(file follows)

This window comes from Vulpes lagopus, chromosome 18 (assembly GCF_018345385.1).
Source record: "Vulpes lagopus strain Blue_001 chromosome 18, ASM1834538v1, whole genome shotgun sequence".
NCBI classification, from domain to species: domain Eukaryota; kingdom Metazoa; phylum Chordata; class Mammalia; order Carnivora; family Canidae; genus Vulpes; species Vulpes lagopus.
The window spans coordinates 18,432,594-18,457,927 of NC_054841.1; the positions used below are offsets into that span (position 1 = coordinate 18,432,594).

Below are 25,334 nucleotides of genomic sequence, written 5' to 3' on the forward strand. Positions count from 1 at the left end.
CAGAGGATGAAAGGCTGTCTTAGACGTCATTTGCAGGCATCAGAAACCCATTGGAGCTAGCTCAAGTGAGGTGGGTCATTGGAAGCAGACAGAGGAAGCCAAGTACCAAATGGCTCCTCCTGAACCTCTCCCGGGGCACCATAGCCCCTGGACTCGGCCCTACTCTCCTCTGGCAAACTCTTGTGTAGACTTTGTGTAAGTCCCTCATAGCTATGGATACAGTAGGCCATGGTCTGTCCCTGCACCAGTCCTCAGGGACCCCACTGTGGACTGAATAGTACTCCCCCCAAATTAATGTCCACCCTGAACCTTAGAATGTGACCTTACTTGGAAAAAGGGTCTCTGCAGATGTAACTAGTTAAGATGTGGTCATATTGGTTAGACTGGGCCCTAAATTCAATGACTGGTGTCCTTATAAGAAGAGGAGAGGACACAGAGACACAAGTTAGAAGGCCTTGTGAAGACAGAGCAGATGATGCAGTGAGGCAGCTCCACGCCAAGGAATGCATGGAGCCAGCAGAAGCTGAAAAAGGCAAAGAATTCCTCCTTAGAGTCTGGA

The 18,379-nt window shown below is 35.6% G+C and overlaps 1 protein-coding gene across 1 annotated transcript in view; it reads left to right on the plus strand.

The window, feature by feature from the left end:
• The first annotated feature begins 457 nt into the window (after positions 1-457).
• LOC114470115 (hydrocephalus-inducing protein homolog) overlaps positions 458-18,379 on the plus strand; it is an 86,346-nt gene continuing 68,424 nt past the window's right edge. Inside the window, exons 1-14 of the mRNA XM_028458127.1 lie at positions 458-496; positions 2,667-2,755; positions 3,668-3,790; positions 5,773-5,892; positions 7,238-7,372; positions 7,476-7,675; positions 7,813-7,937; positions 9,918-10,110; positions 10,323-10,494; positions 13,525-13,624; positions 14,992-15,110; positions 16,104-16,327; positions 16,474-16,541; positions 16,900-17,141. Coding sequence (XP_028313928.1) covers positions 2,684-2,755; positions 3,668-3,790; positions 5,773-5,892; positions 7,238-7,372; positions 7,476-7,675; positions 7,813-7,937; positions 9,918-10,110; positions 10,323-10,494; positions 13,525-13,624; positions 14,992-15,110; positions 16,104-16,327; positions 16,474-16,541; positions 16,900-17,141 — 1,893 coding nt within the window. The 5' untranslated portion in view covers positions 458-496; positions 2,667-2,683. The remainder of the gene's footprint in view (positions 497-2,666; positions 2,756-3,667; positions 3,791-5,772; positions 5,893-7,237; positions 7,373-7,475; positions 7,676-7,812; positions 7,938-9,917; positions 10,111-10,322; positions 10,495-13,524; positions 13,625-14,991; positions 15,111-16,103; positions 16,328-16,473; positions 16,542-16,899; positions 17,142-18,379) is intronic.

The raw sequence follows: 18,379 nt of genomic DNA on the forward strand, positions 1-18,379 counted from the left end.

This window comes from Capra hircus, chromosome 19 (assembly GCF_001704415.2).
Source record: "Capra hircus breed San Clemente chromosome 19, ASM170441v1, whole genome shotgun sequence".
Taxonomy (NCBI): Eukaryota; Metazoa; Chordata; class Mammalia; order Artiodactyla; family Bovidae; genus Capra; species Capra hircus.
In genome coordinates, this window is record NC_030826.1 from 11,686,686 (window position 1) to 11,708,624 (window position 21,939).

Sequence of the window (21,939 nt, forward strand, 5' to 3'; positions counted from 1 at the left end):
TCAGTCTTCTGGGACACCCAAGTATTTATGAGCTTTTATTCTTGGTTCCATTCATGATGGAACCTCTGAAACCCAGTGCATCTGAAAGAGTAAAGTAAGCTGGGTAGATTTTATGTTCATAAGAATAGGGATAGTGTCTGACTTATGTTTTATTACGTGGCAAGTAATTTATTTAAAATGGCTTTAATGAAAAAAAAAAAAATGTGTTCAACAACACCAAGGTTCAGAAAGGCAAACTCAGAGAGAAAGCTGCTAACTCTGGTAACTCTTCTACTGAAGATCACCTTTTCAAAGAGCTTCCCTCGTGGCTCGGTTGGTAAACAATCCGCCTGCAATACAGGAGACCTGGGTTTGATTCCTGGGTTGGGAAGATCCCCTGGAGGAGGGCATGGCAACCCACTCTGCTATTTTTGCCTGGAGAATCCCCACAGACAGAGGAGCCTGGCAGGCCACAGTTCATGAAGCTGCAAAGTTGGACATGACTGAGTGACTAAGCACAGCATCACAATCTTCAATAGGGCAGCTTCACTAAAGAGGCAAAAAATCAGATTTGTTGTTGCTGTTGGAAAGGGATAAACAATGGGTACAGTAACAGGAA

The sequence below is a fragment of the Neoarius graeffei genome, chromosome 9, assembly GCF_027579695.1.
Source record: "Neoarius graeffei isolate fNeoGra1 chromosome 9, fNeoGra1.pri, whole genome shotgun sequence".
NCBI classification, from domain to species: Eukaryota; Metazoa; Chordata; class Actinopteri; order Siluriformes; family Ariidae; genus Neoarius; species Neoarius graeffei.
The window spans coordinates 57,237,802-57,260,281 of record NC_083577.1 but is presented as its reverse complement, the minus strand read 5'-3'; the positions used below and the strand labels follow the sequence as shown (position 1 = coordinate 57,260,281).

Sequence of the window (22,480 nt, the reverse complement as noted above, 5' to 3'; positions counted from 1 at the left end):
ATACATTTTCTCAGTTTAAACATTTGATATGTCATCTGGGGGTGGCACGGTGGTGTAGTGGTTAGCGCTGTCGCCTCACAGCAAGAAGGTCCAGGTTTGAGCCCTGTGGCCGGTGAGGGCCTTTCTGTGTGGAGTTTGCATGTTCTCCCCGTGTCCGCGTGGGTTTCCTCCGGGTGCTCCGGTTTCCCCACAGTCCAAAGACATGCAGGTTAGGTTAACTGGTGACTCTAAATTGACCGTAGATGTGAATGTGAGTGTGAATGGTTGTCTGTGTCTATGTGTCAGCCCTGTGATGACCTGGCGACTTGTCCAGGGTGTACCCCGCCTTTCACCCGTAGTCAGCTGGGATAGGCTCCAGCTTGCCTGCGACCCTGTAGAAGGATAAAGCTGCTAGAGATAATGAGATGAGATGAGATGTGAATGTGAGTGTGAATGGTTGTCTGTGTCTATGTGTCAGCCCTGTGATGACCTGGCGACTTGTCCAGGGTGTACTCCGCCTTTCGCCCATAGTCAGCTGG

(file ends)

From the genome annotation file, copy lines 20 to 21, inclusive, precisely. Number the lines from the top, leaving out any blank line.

NCBI classification, from domain to species: Eukaryota; Metazoa; Chordata; class Actinopteri; order Siluriformes; family Ariidae; genus Neoarius; species Neoarius graeffei.
The window spans coordinates 57,237,802-57,260,281 of record NC_083577.1 but is presented as its reverse complement, the minus strand read 5'-3'; the positions used below and the strand labels follow the sequence as shown (position 1 = coordinate 57,260,281).